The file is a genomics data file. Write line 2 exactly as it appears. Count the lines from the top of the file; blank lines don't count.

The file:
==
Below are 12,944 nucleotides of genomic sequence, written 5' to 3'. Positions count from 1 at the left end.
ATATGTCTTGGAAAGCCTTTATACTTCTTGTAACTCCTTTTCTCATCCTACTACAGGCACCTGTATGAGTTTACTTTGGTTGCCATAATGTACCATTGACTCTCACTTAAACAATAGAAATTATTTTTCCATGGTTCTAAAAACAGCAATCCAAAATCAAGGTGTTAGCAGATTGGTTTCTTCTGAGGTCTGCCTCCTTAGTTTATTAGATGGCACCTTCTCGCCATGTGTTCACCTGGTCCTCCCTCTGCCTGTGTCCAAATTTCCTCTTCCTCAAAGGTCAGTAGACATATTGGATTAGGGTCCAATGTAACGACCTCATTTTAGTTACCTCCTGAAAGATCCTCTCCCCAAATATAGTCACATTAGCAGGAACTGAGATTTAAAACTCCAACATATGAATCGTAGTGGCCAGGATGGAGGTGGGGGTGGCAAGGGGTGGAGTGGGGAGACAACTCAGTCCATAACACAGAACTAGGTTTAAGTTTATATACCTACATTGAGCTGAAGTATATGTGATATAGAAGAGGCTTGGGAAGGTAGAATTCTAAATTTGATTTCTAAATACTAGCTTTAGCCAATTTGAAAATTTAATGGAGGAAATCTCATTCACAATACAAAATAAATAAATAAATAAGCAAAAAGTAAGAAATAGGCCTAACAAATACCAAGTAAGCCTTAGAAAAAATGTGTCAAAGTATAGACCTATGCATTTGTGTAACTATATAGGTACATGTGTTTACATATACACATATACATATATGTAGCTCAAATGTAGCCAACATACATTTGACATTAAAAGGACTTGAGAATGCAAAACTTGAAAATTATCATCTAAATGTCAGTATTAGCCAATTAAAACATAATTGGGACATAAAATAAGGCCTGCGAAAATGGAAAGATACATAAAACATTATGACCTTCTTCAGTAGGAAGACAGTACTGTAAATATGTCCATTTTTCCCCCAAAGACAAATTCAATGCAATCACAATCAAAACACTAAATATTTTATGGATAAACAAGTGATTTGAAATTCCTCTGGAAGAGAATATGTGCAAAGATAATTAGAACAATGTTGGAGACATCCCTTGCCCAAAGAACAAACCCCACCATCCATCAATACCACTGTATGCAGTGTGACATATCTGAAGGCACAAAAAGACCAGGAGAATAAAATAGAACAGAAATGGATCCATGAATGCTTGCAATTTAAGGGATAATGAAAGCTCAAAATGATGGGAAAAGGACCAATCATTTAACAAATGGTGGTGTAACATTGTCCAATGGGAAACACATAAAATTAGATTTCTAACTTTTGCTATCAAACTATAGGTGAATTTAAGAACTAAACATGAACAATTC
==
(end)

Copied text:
ATATGTCTTGGAAAGCCTTTATACTTCTTGTAACTCCTTTTCTCATCCTACTACAGGCACCTGTATGAGTTTACTTTGGTTGCCATAATGTACCATTGACTCTCACTTAAACAATAGAAATTATTTTTCCATGGTTCTAAAAACAGCAATCCAAAATCAAGGTGTTAGCAGATTGGTTTCTTCTGAGGTCTGCCTCCTTAGTTTATTAGATGGCACCTTCTCGCCATGTGTTCACCTGGTCCTCCCTCTGCCTGTGTCCAAATTTCCTCTTCCTCAAAGGTCAGTAGACATATTGGATTAGGGTCCAATGTAACGACCTCATTTTAGTTACCTCCTGAAAGATCCTCTCCCCAAATATAGTCACATTAGCAGGAACTGAGATTTAAAACTCCAACATATGAATCGTAGTGGCCAGGATGGAGGTGGGGGTGGCAAGGGGTGGAGTGGGGAGACAACTCAGTCCATAACACAGAACTAGGTTTAAGTTTATATACCTACATTGAGCTGAAGTATATGTGATATAGAAGAGGCTTGGGAAGGTAGAATTCTAAATTTGATTTCTAAATACTAGCTTTAGCCAATTTGAAAATTTAATGGAGGAAATCTCATTCACAATACAAAATAAATAAATAAATAAGCAAAAAGTAAGAAATAGGCCTAACAAATACCAAGTAAGCCTTAGAAAAAATGTGTCAAAGTATAGACCTATGCATTTGTGTAACTATATAGGTACATGTGTTTACATATACACATATACATATATGTAGCTCAAATGTAGCCAACATACATTTGACATTAAAAGGACTTGAGAATGCAAAACTTGAAAATTATCATCTAAATGTCAGTATTAGCCAATTAAAACATAATTGGGACATAAAATAAGGCCTGCGAAAATGGAAAGATACATAAAACATTATGACCTTCTTCAGTAGGAAGACAGTACTGTAAATATGTCCATTTTTCCCCCAAAGACAAATTCAATGCAATCACAATCAAAACACTAAATATTTTATGGATAAACAAGTGATTTGAAATTCCTCTGGAAGAGAATATGTGCAAAGATAATTAGAACAATGTTGGAGACATCCCTTGCCCAAAGAACAAACCCCACCATCCATCAATACCACTGTATGCAGTGTGACATATCTGAAGGCACAAAAAGACCAGGAGAATAAAATAGAACAGAAATGGATCCATGAATGCTTGCAATTTAAGGGATAATGAAAGCTCAAAATGATGGGAAAAGGACCAATCATTTAACAAATGGTGGTGTAACATTGTCCAATGGGAAACACATAAAATTAGATTTCTAACTTTTGCTATCAAACTATAGGTGAATTTAAGAACTAAACATGAACAATTC